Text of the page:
The elimination race at Kansas was characterized by confusion. Kyle Larson being knocked out in stage one due to a blown engine kicked it all off and a big wreck near the end had the whole field doing complicated arithmetic to see what their drivers needed to do to stay alive in the playoffs.
Larson knew exactly how long his odds were once his engine blew, saying: “Well, cross your (blank) fingers.”
Even non playoff drivers were feeling some pressure throughout the race as shown by Dale Earnhardt Jr. losing his temper at his spotter over some radio issues and miscommunication. Asking if he could be heard by his driver, Junior’s spotter got a frustrated, “Leave me the (blank) alone will ya?” in response.
As for the playoff drivers, every on track incident threw their postseason fate into doubt. He ended up advancing to the next round, but early in the final stage at Kansas, Jimmie Johnson’s chances luck looked to be running out. Johnson’s 48 car spun out and slid through the grass, picking up some damage. Johnson had no other explanation other than that the car just got loose. His crew went to work in an effort to get him back on the track as soon as possible and he went out and spun again. Johnson said he was still working with an overly tail-happy car but his crew chief, Chad Knaus disagreed.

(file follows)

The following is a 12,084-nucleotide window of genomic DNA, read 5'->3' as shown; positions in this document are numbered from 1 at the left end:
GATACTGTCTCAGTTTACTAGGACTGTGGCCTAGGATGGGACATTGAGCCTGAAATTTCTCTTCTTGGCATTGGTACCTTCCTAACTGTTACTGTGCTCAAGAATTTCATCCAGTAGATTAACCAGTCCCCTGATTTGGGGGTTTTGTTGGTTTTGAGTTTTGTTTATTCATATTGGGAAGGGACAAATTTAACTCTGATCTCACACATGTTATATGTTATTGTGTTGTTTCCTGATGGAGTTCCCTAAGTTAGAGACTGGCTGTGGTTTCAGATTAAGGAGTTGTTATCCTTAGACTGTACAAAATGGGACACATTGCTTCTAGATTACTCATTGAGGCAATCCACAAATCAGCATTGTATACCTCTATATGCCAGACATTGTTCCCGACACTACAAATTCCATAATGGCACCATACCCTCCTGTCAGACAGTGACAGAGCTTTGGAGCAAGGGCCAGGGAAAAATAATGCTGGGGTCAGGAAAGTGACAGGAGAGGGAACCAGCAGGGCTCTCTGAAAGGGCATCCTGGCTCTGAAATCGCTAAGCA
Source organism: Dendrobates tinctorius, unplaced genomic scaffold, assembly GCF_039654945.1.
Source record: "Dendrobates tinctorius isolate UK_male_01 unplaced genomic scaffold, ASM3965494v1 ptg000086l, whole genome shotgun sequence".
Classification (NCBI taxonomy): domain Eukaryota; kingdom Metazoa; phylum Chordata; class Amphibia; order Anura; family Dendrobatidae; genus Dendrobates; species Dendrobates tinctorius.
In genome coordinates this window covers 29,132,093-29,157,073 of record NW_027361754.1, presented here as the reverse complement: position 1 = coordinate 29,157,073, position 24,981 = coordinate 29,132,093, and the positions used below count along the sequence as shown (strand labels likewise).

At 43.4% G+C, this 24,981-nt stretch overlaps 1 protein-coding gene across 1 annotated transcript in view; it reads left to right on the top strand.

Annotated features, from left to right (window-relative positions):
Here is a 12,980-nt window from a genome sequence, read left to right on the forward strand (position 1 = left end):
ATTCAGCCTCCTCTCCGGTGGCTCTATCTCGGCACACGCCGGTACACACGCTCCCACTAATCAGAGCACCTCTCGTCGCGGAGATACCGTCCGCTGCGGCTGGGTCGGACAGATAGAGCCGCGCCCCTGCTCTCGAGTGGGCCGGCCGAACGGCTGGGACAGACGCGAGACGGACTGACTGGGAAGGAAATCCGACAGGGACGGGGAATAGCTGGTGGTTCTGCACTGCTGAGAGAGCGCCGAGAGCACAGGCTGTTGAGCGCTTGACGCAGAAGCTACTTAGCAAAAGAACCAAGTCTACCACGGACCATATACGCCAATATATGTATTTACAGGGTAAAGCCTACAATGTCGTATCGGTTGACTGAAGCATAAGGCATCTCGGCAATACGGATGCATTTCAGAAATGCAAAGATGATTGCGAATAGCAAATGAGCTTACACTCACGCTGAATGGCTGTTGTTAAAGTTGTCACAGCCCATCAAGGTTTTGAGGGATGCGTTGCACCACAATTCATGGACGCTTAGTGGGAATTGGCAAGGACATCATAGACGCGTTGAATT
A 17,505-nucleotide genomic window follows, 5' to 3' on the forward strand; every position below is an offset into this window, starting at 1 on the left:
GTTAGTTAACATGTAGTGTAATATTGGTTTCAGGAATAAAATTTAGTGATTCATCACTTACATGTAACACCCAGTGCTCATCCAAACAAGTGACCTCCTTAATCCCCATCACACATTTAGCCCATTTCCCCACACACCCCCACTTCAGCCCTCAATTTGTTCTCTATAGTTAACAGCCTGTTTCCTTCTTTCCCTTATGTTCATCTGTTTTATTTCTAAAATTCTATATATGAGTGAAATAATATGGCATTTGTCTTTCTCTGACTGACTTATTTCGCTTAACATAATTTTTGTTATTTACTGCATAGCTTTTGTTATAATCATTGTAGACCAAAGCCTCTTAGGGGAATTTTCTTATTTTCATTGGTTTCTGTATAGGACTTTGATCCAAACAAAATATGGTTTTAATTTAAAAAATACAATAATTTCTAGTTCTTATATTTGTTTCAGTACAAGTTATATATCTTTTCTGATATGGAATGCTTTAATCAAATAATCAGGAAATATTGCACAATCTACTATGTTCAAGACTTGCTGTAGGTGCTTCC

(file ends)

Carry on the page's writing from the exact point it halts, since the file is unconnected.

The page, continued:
“The car’s fine Jimmy, there’s absolutely nothing wrong with the race car. Nothing.” Knaus said to Johnson after the second straight spin. If the day had ended without the team staying alive to push for a championship, this tense moment could have been a much bigger sticking point between a driver and his crew.
Of course, Matt Kenseth missing out on the playoffs over a red flag penalty was the story of the race. And the scanner gives insight into one of the most confusing exchanges of the race.
“Seven guys only. Seven guys only, get tires on it. Six. Six guys,” Crew Chief Jason Ratcliff called just before seven men crossed the wall leading to Kenseth being disqualified. A slip of the tongue ended his season. Just like that.